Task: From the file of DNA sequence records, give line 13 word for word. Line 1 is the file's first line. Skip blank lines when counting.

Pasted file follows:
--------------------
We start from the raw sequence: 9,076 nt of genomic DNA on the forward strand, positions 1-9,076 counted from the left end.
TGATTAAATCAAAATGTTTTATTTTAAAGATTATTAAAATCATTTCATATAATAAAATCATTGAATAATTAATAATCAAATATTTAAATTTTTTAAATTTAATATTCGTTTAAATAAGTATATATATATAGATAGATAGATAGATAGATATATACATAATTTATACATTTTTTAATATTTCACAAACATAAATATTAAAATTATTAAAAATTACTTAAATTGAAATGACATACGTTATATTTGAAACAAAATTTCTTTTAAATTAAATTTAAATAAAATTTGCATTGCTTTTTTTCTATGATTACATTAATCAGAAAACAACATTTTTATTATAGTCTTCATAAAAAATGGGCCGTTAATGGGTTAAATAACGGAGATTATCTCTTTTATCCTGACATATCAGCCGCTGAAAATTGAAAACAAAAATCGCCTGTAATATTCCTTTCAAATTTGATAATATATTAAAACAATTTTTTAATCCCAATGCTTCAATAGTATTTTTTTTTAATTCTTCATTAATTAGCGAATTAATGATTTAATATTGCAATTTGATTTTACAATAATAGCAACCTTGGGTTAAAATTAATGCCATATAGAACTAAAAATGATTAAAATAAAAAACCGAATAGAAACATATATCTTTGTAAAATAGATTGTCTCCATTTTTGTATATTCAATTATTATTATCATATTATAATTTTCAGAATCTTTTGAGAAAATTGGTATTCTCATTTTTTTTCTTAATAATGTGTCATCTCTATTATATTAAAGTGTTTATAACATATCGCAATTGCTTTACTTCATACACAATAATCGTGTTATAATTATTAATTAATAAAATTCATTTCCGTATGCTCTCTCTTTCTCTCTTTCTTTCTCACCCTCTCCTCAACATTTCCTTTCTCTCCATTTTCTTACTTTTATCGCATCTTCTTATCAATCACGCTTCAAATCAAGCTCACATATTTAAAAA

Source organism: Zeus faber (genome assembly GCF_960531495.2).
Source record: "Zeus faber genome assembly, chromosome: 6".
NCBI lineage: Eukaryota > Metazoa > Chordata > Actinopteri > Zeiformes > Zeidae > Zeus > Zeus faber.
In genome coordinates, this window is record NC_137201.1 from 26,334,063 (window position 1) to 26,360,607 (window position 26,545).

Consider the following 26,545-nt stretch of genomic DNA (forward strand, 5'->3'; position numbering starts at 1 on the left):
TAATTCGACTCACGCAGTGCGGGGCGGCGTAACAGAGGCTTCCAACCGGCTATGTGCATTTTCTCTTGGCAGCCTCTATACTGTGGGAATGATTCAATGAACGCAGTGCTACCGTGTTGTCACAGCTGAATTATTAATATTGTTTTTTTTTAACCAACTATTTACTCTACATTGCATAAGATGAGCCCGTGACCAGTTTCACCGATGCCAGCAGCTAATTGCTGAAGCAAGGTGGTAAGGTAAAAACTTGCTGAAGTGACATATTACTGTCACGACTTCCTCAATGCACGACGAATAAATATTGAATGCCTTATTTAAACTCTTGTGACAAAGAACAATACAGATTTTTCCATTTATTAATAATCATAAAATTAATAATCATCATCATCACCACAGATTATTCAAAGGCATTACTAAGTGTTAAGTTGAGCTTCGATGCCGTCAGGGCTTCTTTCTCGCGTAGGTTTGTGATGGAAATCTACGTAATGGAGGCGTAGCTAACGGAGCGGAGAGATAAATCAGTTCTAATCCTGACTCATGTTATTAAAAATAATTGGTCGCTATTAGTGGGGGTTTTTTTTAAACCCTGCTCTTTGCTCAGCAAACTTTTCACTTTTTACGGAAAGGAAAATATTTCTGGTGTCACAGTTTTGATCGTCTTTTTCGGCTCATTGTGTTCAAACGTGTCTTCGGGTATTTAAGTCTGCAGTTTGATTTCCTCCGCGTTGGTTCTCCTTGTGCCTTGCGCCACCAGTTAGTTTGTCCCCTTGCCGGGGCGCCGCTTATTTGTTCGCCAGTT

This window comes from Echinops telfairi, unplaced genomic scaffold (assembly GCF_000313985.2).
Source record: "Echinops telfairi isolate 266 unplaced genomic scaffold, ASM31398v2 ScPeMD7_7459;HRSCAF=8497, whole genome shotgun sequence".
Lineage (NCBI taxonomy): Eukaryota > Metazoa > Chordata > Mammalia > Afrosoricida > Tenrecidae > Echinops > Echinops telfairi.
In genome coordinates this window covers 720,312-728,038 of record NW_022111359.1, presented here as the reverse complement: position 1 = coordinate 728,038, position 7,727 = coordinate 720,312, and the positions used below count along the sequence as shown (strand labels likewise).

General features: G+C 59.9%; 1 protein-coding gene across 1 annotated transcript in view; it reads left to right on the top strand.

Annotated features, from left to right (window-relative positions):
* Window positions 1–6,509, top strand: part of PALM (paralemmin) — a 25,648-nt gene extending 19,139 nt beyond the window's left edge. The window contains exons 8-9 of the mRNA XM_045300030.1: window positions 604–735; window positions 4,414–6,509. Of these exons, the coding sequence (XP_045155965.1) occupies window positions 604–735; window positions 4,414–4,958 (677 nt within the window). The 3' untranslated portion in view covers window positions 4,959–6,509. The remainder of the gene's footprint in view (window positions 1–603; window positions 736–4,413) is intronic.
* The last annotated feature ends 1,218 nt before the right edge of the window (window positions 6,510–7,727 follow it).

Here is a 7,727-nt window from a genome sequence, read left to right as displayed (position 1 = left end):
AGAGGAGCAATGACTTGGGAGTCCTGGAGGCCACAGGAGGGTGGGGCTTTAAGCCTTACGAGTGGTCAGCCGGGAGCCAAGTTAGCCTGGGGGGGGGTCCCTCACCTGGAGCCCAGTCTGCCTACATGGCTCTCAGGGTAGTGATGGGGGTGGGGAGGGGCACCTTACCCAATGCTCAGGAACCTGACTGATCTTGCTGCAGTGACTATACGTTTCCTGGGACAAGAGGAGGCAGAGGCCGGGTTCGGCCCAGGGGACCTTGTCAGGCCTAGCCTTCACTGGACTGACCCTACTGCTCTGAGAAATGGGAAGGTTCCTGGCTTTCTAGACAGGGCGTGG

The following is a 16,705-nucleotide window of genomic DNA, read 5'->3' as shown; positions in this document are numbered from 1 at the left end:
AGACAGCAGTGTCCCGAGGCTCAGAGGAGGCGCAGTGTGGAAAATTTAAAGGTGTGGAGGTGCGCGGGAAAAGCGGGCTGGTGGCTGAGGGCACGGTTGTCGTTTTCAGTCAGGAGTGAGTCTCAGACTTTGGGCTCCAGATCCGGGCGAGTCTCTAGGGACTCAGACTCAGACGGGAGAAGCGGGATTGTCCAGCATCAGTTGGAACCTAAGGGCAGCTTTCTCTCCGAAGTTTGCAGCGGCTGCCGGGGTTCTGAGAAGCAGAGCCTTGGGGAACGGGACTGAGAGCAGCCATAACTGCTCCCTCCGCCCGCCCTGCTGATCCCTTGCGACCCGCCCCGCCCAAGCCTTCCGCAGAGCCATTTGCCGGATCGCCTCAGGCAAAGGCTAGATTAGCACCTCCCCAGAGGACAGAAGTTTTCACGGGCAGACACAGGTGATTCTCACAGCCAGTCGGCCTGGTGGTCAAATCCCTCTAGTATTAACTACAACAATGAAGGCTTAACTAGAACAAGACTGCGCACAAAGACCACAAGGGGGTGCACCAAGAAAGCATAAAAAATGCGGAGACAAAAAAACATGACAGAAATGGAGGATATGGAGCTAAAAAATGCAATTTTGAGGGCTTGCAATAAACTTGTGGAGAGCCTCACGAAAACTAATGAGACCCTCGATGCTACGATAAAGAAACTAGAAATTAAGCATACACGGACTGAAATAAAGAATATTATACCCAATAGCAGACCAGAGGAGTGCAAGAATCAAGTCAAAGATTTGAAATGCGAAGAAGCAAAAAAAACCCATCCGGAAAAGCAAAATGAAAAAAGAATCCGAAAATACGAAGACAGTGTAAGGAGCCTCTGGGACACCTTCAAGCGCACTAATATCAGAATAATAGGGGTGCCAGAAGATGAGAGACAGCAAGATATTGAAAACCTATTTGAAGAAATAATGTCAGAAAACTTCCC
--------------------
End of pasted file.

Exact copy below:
General features: G+C 59.9%; 1 protein-coding gene across 1 annotated transcript in view; it reads left to right on the top strand.